Sunday, March 30, 2014

Family Wholeness

I grew up with three older brothers.
While entirely complicated, they were still men. Life was fairly simple and understood.

And then they got married.

Suddenly family vacations were filled with girls. Girls who took longer than me to get ready, girls who wore dresses, girls who laid out on the beach and didn't spend as much time as we did in the ocean body surfing or throwing the frisbee around. Girls who were needy of my brother's attention...always.

I remember being filled with despair the moment I realized how different my family had become. Estrogen now outnumbered the testosterone in the family and I didn't know how to handle the new imbalance. I think I probably even cried about it (which is ironic, I realize...).

Part of my despair came from feeling like I was really different than the new additions to my family and I was unsure of how to welcome them in and relate. I suddenly felt like the outsider and I hated feeling like that in the place where I thought I should most feel like an insider. Part of it just came from change and my inability to cope with new things.

This was my new family, and it would continue to change as children were added to the mix. This was my new reality and I either had to choose to accept them with a good attitude, or keep them at a distance.

As time marched on and as I began to know my new sisters-in-law more and more, I realized we shared more commonalities than I had first thought. It wasn't long before I realized how much I appreciated their presence in our family and their ability to draw my brothers into conversations and our reality (instead of them getting lost in their favorite sport's game, video game, or newest sci-fi book). These women knew how to capture my brothers' attention in ways my parents and I never could... and it was good. They brought in a new perspective and they challenged my brothers to be willing to see my perspective in a way that my brothers would actually listen to. It was weird.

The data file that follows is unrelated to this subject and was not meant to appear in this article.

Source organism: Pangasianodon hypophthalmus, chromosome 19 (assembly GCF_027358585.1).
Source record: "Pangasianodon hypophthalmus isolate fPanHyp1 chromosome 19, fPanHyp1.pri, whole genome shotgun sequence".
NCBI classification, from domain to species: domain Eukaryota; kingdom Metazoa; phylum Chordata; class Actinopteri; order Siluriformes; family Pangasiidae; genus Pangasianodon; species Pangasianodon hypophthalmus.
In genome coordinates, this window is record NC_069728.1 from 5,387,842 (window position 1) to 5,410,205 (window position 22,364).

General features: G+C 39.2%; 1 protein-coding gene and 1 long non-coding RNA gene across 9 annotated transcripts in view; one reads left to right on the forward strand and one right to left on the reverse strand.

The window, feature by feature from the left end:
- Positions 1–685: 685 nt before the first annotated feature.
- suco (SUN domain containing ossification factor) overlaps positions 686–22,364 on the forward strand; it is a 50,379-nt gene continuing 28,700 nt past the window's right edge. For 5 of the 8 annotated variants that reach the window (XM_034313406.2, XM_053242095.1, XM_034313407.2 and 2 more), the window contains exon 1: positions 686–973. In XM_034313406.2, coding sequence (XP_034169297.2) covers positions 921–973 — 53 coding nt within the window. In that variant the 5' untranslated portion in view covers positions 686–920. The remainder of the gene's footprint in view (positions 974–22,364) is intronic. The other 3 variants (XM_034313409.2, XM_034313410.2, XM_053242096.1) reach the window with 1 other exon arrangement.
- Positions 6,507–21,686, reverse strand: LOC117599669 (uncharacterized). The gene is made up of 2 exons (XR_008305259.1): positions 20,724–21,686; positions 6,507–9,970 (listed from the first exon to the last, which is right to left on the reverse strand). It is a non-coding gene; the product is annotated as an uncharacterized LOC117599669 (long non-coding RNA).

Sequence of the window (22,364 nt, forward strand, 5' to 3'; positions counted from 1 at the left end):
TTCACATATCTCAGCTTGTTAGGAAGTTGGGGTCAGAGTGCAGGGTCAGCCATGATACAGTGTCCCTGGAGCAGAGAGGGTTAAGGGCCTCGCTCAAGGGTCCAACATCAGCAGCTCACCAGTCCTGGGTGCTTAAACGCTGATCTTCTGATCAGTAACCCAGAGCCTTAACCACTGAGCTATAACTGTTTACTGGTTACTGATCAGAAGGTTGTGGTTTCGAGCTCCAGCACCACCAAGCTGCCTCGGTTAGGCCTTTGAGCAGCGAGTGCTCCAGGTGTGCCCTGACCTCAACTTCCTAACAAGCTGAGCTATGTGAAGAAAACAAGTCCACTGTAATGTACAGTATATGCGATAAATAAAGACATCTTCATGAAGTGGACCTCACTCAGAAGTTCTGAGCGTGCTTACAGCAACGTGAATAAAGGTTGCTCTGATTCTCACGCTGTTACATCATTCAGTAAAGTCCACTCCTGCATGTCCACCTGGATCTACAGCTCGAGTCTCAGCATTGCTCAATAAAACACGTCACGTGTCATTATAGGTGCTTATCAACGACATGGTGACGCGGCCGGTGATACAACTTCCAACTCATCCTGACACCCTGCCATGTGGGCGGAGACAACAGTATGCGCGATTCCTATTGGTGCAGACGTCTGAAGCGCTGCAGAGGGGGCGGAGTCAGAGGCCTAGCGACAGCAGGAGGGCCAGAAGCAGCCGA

As time marched on, I realized that while my family was, in fact, different... it felt more whole. That these new additions brought something out of my brothers that was beautiful. They were being sharpened, changed, sanctified through their marriages and, as a result, the way they interacted with the family changed. For the better.

I got to spend the last week at my parent's house with my fiance and as we all discussed wedding plans and the future, I saw the ways that my fiance's presence in my life (and in my family) would do just what my sisters-in-law had done for my brothers. That, with him by my side, I was more balanced...more engaged...more willing to acknowledge things from a different perspective (and even admit that I'm *gasp* sometimes wrong).

And I guess I would hope that would be true of all of us as we exist in relationships or contemplate getting in them. That, with these people by our side, we would be more whole. That we would be better versions of ourselves. That we would be more present, more engaged, more aware of those around us. That we would be more willing to look outside of ourselves and see things from another perspective. That, with these people by our side, they would be people who actually add to our lives and not people that subtract. That others would see and know the positive influence that our significant others have on us.

It's not always easy. And, sometimes, the positive effects on others in new relationships are harder for us to see when we're so caught up in the changes (like I was with my brothers). But, hopefully we can be willing to step back and allow the newness, the additions to be good. Hopefully we can allow ourselves to see how the changes might be better, even if that means things are different. And hopefully we can be people in relationships who are always pushing the other toward better, toward Jesus, toward wholeness.

That we might truly be better people when we add others to our life, even at the cost of ourselves, our own desires and our pride. Because something good happens when we're willing to really listen to others, place them above ourselves, and allow change to occur.

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